The subject of allergies and all the associated health problems are becoming increasingly important, especially in industrialised countries: one of the reasons for this is the high demands placed on the quality of life. People insulate their houses and apartments, electrically controlled heating systems ensure an even room temperature, air conditioning systems take care of the appropriate room climate and comfortable upholstered furniture creates the ideal conditions for feeling good. But most people forget that these ideal conditions also create a cosy home for less welcome permanent guests: House dust mites. People with allergic asthma in particular are increasingly struggling with respiratory diseases in their cosy living environment with high humidity and well-heated rooms. The reason for this is their co-inhabitants, who really appreciate the warm and humid room climate.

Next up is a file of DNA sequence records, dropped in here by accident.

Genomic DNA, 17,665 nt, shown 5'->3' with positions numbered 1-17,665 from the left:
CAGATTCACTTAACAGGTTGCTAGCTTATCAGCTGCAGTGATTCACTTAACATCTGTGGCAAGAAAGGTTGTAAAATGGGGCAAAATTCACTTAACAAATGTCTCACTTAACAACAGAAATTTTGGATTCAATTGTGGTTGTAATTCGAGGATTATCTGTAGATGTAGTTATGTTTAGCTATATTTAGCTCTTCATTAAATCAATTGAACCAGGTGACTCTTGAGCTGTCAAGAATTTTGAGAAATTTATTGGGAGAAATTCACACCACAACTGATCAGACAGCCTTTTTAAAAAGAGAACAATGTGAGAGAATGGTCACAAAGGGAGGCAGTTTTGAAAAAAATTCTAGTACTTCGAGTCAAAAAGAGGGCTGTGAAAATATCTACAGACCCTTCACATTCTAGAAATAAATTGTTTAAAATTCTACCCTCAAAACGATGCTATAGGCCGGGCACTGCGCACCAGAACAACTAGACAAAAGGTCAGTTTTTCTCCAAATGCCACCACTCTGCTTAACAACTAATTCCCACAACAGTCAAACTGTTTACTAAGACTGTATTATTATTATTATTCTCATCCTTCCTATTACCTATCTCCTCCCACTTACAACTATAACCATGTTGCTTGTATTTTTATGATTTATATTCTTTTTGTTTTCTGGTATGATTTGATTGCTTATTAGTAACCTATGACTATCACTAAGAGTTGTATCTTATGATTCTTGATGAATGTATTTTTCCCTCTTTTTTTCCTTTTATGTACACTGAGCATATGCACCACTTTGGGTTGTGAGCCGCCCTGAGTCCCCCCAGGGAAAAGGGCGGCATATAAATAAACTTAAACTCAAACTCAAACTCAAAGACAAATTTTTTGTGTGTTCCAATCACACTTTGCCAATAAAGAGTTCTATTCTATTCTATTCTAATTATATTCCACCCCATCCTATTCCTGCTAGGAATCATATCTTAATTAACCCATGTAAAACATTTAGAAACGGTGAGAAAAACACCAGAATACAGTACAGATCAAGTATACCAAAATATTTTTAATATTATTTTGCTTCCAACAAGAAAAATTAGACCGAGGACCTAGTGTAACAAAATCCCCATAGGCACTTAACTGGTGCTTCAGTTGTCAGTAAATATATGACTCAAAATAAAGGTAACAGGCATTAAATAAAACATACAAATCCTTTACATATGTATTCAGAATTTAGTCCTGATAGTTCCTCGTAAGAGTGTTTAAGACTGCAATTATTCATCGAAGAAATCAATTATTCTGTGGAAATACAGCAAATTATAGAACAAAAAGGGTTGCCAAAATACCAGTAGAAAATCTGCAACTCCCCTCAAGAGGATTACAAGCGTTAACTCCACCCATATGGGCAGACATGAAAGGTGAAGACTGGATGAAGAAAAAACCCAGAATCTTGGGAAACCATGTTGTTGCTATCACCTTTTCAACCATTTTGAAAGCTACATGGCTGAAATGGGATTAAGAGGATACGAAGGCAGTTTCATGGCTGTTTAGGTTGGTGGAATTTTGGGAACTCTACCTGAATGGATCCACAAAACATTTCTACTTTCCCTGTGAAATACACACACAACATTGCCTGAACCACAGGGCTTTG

For example, house dust mites live in every household that is located at an altitude of up to 1,500 m above sea level. Contrary to the assumption that the microscopically small animals are the direct triggers of a house dust mite allergy, the tiny protein-containing excrement balls of the mites are the actual cause of the allergy. They mix with the house dust and get into the mucous membranes of the eyes and the respiratory tract or come into direct contact with the skin - some people react to the proteins in these excrement balls with hypersensitivity.
Optimal living conditions for house dust mites are temperatures of 25 to 30 degrees as well as a high air humidity between 65 and 80 percent. For this reason, house dust mites particularly like to populate bed mattresses: Enough food in the form of human skin flakes as well as fungi and a humid warmth are guaranteed here. Thousands of mites can live in a bed per gram of dust. Since humans spend about a third of the day in bed, there are plenty of opportunities to come into contact with the mites' allergens.